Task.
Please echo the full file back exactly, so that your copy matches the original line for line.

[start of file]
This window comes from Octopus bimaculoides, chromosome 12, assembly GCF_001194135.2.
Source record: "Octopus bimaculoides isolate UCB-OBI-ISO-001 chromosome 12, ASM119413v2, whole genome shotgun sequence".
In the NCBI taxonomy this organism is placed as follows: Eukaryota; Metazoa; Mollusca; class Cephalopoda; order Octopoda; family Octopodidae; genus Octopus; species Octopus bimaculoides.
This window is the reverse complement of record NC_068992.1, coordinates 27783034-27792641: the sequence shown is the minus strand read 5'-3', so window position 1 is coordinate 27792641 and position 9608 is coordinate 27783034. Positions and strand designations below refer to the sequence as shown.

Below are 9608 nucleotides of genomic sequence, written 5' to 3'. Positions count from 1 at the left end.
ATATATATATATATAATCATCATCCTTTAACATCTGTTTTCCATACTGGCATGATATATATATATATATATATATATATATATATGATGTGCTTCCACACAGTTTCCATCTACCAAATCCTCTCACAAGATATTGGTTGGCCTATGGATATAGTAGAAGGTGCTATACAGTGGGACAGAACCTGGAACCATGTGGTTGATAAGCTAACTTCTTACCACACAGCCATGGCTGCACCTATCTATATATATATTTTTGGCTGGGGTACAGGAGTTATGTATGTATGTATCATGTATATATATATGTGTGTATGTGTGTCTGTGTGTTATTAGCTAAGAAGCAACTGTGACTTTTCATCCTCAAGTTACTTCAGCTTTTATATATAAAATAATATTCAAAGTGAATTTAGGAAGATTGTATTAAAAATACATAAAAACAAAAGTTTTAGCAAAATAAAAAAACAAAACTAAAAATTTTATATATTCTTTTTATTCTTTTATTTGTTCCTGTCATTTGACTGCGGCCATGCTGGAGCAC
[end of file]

This window comes from Octopus bimaculoides, chromosome 12, assembly GCF_001194135.2.
Source record: "Octopus bimaculoides isolate UCB-OBI-ISO-001 chromosome 12, ASM119413v2, whole genome shotgun sequence".
In the NCBI taxonomy this organism is placed as follows: Eukaryota; Metazoa; Mollusca; class Cephalopoda; order Octopoda; family Octopodidae; genus Octopus; species Octopus bimaculoides.
This window is the reverse complement of record NC_068992.1, coordinates 27783034-27792641: the sequence shown is the minus strand read 5'-3', so window position 1 is coordinate 27792641 and position 9608 is coordinate 27783034. Positions and strand designations below refer to the sequence as shown.

Below are 9608 nucleotides of genomic sequence, written 5' to 3'. Positions count from 1 at the left end.
ATATATATATATATAATCATCATCCTTTAACATCTGTTTTCCATACTGGCATGATATATATATATATATATATATATATATATATGATGTGCTTCCACACAGTTTCCATCTACCAAATCCTCTCACAAGATATTGGTTGGCCTATGGATATAGTAGAAGGTGCTATACAGTGGGACAGAACCTGGAACCATGTGGTTGATAAGCTAACTTCTTACCACACAGCCATGGCTGCACCTATCTATATATATATTTTTGGCTGGGGTACAGGAGTTATGTATGTATGTATCATGTATATATATATGTGTGTATGTGTGTCTGTGTGTTATTAGCTAAGAAGCAACTGTGACTTTTCATCCTCAAGTTACTTCAGCTTTTATATATAAAATAATATTCAAAGTGAATTTAGGAAGATTGTATTAAAAATACATAAAAACAAAAGTTTTAGCAAAATAAAAAAACAAAACTAAAAATTTTATATATTCTTTTTATTCTTTTATTTGTTCCTGTCATTTGACTGCGGCCATGCTGGAGCAC